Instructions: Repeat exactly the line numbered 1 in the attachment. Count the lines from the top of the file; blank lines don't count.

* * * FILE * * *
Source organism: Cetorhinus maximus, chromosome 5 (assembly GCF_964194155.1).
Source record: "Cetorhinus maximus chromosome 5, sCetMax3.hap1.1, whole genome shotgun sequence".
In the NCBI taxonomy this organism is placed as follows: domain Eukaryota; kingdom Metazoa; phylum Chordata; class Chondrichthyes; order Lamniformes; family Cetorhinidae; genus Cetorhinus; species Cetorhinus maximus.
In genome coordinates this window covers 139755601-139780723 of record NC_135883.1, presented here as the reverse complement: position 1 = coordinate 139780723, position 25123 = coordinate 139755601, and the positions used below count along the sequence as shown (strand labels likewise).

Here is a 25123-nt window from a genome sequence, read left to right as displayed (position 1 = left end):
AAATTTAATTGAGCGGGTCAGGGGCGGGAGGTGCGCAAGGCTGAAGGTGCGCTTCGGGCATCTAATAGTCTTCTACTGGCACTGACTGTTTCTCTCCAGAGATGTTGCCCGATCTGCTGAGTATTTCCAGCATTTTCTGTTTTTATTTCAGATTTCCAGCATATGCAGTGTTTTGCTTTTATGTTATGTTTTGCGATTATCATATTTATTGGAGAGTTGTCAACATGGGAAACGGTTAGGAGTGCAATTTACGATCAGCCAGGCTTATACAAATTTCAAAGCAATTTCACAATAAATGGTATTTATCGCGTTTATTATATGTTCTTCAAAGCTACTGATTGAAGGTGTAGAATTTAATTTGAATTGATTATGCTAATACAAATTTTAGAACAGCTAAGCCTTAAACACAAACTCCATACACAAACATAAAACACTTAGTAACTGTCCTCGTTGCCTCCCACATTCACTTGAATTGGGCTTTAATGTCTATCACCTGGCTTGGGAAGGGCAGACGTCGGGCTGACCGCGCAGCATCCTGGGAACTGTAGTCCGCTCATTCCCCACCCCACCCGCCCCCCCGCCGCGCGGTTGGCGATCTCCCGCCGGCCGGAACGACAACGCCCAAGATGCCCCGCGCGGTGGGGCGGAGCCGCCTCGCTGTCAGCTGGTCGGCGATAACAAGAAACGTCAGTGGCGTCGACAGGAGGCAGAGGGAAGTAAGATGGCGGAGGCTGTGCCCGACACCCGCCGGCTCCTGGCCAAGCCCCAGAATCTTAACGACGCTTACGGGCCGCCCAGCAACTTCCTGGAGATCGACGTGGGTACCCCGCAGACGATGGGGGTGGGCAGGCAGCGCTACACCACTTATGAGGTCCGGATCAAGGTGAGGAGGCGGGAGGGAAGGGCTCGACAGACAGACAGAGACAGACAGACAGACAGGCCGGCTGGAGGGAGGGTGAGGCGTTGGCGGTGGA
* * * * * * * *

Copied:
Source organism: Cetorhinus maximus, chromosome 5 (assembly GCF_964194155.1).